That was the way the New Jersey Legislature was going until Christie and Republican legislators teamed up with Senate President Stephen Sweeney (D-Gloucester) and Oliver, with the open backing of Democratic powerbrokers like George Norcross and DiVincenzo — and Booker — in an evolving series of bipartisan alignments to forge a new political center in New Jersey.
The “UniGovernment,” as Record columnist Charlie Stile dubbed the new ruling bipartisan coalition, pushed through legislation that required public employees to pay more for their pensions and health benefits and suspended collective bargaining on health benefits for four years; changed tenure laws for teachers, expanded charter schools and championed school vouchers; merged the state’s medical schools into Rutgers University; replaced the Camden city police with a county force; and weakened binding arbitration for police and firefighters
That’s the type of accomplishment — and bipartisanship — that Booker wants to bring to Washington, and it would make him a likely candidate to play a leading role in the ad hoc “Gang of Six” or “Gang of Eight” working groups that spring up in the Senate and bring together a handful of Democrats and Republicans to try to hammer out a bipartisan consensus on an important issue, Weingart noted.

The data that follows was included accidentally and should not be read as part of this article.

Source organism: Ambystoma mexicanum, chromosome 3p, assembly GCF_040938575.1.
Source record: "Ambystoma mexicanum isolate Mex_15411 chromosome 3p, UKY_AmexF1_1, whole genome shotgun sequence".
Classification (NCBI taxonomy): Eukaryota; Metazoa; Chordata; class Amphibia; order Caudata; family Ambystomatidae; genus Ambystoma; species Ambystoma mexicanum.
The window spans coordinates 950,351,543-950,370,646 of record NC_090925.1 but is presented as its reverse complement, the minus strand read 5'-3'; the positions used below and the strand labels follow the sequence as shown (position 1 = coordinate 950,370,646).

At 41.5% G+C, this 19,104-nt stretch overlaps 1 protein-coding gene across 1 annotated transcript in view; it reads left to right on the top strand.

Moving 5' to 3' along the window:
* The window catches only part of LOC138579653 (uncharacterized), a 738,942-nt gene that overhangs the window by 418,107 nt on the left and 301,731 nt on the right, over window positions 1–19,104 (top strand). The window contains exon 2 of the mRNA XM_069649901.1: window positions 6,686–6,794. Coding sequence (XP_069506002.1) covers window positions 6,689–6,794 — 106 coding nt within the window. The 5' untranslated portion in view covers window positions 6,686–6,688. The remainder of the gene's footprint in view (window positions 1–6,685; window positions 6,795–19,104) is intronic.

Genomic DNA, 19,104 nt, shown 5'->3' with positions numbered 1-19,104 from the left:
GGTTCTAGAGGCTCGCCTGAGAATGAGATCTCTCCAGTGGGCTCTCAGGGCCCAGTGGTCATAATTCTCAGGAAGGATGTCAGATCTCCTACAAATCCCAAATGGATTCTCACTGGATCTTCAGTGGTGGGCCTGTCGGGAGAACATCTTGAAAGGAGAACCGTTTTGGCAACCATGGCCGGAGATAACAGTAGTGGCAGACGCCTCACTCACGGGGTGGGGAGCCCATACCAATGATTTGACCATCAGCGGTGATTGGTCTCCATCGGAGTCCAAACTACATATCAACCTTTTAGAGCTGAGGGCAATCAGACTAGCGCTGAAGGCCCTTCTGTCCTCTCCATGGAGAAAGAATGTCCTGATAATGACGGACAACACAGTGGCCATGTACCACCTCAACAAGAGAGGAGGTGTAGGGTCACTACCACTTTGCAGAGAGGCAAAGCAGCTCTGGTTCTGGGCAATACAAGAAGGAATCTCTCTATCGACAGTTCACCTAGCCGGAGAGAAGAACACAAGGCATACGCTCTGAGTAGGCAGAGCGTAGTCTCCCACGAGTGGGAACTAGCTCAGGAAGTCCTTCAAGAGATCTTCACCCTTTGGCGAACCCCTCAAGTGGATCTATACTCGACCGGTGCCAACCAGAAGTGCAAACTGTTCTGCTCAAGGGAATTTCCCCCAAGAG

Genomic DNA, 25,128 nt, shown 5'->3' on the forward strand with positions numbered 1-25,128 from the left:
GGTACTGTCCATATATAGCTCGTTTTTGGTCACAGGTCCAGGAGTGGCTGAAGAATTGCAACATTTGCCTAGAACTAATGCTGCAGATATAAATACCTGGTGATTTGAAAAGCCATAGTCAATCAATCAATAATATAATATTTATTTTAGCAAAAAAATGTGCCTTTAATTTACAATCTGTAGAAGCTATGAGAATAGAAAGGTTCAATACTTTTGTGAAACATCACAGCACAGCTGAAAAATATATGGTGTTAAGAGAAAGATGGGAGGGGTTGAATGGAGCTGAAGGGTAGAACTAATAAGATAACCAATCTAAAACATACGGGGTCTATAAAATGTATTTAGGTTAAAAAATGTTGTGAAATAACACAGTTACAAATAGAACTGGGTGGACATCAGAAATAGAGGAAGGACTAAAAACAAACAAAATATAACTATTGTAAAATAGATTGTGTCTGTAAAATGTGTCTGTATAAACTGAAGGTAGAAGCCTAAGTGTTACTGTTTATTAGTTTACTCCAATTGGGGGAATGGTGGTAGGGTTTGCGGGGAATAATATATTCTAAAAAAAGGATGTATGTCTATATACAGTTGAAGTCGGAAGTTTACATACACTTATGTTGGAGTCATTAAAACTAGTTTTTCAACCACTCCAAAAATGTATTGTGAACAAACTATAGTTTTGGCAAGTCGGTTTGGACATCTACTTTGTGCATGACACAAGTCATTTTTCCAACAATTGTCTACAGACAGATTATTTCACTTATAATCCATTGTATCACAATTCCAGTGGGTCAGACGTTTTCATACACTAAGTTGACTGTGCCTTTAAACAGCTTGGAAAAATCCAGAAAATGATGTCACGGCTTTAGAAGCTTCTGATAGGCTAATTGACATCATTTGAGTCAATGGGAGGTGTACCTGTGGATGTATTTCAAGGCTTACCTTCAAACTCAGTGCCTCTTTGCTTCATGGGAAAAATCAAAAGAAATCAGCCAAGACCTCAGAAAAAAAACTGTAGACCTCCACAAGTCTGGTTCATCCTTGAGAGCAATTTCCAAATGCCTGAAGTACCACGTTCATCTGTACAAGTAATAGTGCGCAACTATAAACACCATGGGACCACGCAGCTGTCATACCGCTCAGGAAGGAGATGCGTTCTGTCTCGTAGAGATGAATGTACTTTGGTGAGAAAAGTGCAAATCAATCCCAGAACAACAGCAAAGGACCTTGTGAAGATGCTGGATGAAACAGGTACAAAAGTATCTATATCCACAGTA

Pallone and Holt, meanwhile, are considered not only two of the most reliably liberal Democrats in Congress, but also boast strong pro-labor voting records, with Pallone earning an average rating of 98 percent from the AFL-CIO and Holt coming in at 95 percent.
“They are two of labor’s best friends in Congress,” Sherryl Gordon, the executive director of American Federation of State, County and Municipal Employees Council 1, said at her council’s summer conference last month in a room filled with Pallone and Holt posters, but not a single sign for Booker or Oliver.
The powerful New Jersey Education Association feels the same way. Pallone and Holt have sharply criticized Booker for his support for the Opportunity Scholarship Act, a pilot program that would provide vouchers to schoolchildren at failing inner city schools to attend private schools — an issue the Rev. Reginald Jackson, head of the Black Ministers Council, favors so strongly that he endorsed the Republican Christie for reelection for supporting it.